ByJon Miller, writer at
A caffeinated commentator obsessed with political pop culture and then writing about it. "Don't talk unless you can improve the silence."
Jon Miller

The first time I learned to tie a tie was from watching a video on YouTube. Most of the books I’ve chosen to read were after I read its reviews on Amazon See the connection? Millennials have grown up on social media and pop culture. Much of the decisions we have made as individuals are based on the things we’ve watched and learned from on our favorite TV shows. Our shows cater themselves to our current environment making them much more resonant to us as well as relatable.

10) Mr. Robot: Share, but not too much.

Yes, we all enjoy seeing dozens and dozens of pics of your cats or your Spring Break at Coachella, but sometimes it can be too much. This is a much more recent series, the second season premiering soon, but it has already been deemed an influential and psychologically trippy series (it certainly does not disappoint on that front either). But the show has mostly taught us just how easy it is to find out anything we want about anyone we want. Which is perfectly fine if you want to know more about the person you are dating, but less so since it is digital nirvana for creepy people.

9) Law and Order: The American Justice System is a Little More Complex.

How great it would be if we could establish a formal investigation, catch the culprit, give them their due process, and than thus send them off to jail in less than 45 minutes. However, anyone outside of the television series, whether a victim, legal team, or juror can tell you that it is a long and strenuous process with a lot of politics involved. Sort of the opposite of what the show depicts— in that sense the series is more of an illustration of what not to expect, at least right away.

8) True Detective: The Original Will Always Be Better.

There were a lot of ridiculous criticisms about the first season of True Detective, absurd ones like a terrible ending (the show was always about the lives of the two detectives, not about the murder case) or the lack of good female characters (not every show needs to have them now, but I did find Michelle Monaghan pretty good regardless). But there were many avid fans, such as myself, that thought it was flawless, and we were eagerly anticipating the long awaited second season. What unfolded was a show that we thought we couldn’t have waited for, but instead were more than happy to in order to better the final product.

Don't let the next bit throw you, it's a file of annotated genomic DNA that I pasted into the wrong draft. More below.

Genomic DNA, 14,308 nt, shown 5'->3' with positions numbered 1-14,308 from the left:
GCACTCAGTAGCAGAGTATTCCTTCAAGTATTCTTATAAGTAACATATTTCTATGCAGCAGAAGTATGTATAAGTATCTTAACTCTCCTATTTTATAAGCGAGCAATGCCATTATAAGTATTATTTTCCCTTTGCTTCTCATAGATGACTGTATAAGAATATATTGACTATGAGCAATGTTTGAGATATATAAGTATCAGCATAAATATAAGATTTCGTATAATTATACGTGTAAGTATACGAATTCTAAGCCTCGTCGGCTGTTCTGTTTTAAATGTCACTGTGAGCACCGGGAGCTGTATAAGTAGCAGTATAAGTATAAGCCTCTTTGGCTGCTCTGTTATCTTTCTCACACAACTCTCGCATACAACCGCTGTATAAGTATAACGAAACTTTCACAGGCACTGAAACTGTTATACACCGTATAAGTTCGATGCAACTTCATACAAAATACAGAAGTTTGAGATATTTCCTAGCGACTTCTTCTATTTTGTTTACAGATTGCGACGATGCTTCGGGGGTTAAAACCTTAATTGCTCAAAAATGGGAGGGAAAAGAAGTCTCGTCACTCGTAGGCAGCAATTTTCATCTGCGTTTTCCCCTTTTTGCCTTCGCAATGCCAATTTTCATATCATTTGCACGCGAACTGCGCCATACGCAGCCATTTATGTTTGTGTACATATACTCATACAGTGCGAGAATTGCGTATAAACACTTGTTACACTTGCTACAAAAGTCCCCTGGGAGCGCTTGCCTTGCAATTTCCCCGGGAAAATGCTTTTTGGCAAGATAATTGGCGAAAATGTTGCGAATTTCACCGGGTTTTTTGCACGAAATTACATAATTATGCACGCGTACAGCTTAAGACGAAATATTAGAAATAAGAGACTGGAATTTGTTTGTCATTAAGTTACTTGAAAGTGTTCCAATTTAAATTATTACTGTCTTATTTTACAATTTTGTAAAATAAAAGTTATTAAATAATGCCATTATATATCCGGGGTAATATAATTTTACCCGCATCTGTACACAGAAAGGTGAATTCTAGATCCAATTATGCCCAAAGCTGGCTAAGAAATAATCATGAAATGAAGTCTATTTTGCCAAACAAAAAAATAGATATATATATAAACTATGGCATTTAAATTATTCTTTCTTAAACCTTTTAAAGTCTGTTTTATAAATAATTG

7) Orange is the New Black: The Simple Things Can Make You the Most Happy.

There’s not much of a glimmer of hope when you’re locked inside of a prison, outside of the fact that you will be released eventually. Piper spends much of the first season not fully comprehending her new welcomed environment and Crazy Eyes, everyone’s favorite, is too attached to the point where many avoid her. At that point it is the simple things that you must rely on when you live a life of routine. Something as simple as Sophia’s fascination with hair and make-up or Nicky’s sexual conquests with other inmates.

6) The Simpsons: Learn to Release Your Emotions.

Homer Simpson will never be seen as other than a reactive person. While Marge and Lisa are more calculated characters, Homer is where the true humor is since he chooses not to acknowledge or apologize, for the most part, his reactive outbursts or even any wrongdoings about them. While all of the other characters are amusing in their own right, this is probably what makes Homer a little more entertaining to watch than the others.

5) The Sopranos: You Are Your Best Friend.

So many characters, so many twists and ulterior motives, but the one person that Tony Soprano can trust is himself. It is a long fall for the person at the top, something that he knows all about, which is why he keeps people at a distance and mostly separates his “work life” from “family life.” Taking care of your own business is the best way to prove own perseverance and worthiness.

4) Twin Peaks: Expect the Unexpected.

The constant dancing, bizarre faces in mirrors, eerily abnormal nightmares— if there’s anything Twin Peaks has taught us it’s that you’ll have some difficulty anticipating what’s to happen next. Although not to the extreme level of a David Lynch mindset, but this does kind of mirror the unforeseen occurrences that life is so obliged to throw at us.

3) Friends: Adult Life is Scary, but Not Always.

From the dating life, relationships, different jobs, the city— we’ve watched the six maneuver their way through adulthood. Often times it is hard to see the difficulties when the show finds any angle of humor about it. Which is why adulthood is not as bad as many make it out to be. If you’re going through one of the many unpleasant attributes synonymous with adulthood, just remember to keep a Chandler-like sense of humor towards any matter.

2) Game of Thrones: Go with Caution.

There are not enough fingers to count off the departed characters of Game of Thrones who have trusted the wrong person and paid the price for it. This is much more than just an analogy of putting too much trust into a person, but definitely about finding the safest ways of guiding yourself through your growth... never know when dragons or greyscale may pose a threat.

1) Breaking Bad: A Makeover is the Best Way to Reemerge.

How does a high school chemistry teacher with a family go from just that to an infamous drug dealer with plenty of money leftover? He acquires some bad news regarding his health and eventually decides to go through a makeover. Shedding off his full head of hair, filling up his goatee quota, and selling a plethora of the best meth money can buy. A drastic makeover like this is not entirely required, but the main point is that if there needs to be a change in your life you need to start with you and your environment.


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